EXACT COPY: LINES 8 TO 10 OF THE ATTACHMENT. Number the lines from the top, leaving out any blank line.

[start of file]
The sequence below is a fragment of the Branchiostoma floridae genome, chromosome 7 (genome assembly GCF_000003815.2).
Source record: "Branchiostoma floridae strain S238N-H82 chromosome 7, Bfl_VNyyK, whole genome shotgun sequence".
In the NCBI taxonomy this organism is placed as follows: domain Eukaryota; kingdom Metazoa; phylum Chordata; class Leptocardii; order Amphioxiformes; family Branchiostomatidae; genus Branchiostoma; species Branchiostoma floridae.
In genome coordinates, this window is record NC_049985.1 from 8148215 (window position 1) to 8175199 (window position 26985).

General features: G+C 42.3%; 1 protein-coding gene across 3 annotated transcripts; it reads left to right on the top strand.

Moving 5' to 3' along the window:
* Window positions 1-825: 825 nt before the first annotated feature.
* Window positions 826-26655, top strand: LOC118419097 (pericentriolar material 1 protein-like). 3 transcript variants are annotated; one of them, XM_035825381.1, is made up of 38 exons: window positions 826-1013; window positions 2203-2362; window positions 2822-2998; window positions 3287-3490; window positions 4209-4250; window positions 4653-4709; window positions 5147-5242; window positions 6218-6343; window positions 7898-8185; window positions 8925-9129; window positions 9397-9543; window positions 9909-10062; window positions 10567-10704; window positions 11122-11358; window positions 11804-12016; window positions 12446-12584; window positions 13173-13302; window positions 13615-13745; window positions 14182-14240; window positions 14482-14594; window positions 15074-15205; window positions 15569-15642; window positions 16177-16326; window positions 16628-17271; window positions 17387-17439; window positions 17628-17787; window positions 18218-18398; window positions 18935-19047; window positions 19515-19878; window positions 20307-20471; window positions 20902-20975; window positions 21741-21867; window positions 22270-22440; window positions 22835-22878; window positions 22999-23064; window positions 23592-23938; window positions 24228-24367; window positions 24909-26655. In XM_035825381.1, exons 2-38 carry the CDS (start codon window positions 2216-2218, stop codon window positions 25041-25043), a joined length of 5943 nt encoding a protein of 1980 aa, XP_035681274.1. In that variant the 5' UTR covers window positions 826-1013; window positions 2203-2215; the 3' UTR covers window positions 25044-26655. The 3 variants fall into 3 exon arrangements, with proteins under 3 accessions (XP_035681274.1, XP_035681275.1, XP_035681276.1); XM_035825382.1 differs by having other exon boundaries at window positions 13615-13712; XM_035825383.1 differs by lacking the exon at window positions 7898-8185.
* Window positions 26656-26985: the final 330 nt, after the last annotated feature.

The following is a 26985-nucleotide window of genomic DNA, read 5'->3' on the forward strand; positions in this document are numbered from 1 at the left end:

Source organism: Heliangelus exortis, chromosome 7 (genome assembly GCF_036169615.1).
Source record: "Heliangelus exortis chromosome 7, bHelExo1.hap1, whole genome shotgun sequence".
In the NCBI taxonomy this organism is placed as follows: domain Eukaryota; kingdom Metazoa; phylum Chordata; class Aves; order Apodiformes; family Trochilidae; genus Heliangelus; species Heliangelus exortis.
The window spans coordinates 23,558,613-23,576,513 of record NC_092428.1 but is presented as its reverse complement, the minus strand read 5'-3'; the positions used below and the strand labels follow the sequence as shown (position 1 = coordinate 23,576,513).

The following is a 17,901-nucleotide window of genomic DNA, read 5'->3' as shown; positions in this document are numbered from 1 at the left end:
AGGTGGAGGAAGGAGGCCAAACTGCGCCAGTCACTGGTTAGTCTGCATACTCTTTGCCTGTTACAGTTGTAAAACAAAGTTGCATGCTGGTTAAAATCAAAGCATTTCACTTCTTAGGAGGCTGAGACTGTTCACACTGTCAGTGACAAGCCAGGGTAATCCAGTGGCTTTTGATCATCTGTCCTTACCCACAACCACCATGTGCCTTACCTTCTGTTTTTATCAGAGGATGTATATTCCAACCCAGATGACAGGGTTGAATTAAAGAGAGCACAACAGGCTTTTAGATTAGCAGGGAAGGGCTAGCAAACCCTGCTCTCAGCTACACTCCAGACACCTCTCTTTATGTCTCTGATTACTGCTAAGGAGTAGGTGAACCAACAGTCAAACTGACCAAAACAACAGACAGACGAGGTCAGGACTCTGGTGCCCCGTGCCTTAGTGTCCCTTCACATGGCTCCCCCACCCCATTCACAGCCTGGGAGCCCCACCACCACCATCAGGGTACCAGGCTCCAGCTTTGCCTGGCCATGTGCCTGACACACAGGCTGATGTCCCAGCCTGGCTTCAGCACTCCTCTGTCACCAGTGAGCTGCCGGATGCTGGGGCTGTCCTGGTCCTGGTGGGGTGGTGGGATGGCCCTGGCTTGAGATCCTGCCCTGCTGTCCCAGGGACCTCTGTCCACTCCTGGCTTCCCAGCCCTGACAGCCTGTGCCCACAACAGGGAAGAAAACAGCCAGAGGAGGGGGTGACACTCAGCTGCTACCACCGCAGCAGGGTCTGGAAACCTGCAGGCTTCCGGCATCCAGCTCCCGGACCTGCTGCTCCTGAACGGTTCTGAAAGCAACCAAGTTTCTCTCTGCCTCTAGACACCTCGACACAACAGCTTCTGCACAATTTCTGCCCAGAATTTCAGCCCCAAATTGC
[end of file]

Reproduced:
* Window positions 826-26655, top strand: LOC118419097 (pericentriolar material 1 protein-like). 3 transcript variants are annotated; one of them, XM_035825381.1, is made up of 38 exons: window positions 826-1013; window positions 2203-2362; window positions 2822-2998; window positions 3287-3490; window positions 4209-4250; window positions 4653-4709; window positions 5147-5242; window positions 6218-6343; window positions 7898-8185; window positions 8925-9129; window positions 9397-9543; window positions 9909-10062; window positions 10567-10704; window positions 11122-11358; window positions 11804-12016; window positions 12446-12584; window positions 13173-13302; window positions 13615-13745; window positions 14182-14240; window positions 14482-14594; window positions 15074-15205; window positions 15569-15642; window positions 16177-16326; window positions 16628-17271; window positions 17387-17439; window positions 17628-17787; window positions 18218-18398; window positions 18935-19047; window positions 19515-19878; window positions 20307-20471; window positions 20902-20975; window positions 21741-21867; window positions 22270-22440; window positions 22835-22878; window positions 22999-23064; window positions 23592-23938; window positions 24228-24367; window positions 24909-26655. In XM_035825381.1, exons 2-38 carry the CDS (start codon window positions 2216-2218, stop codon window positions 25041-25043), a joined length of 5943 nt encoding a protein of 1980 aa, XP_035681274.1. In that variant the 5' UTR covers window positions 826-1013; window positions 2203-2215; the 3' UTR covers window positions 25044-26655. The 3 variants fall into 3 exon arrangements, with proteins under 3 accessions (XP_035681274.1, XP_035681275.1, XP_035681276.1); XM_035825382.1 differs by having other exon boundaries at window positions 13615-13712; XM_035825383.1 differs by lacking the exon at window positions 7898-8185.
* Window positions 26656-26985: the final 330 nt, after the last annotated feature.

The following is a 26985-nucleotide window of genomic DNA, read 5'->3' on the forward strand; positions in this document are numbered from 1 at the left end: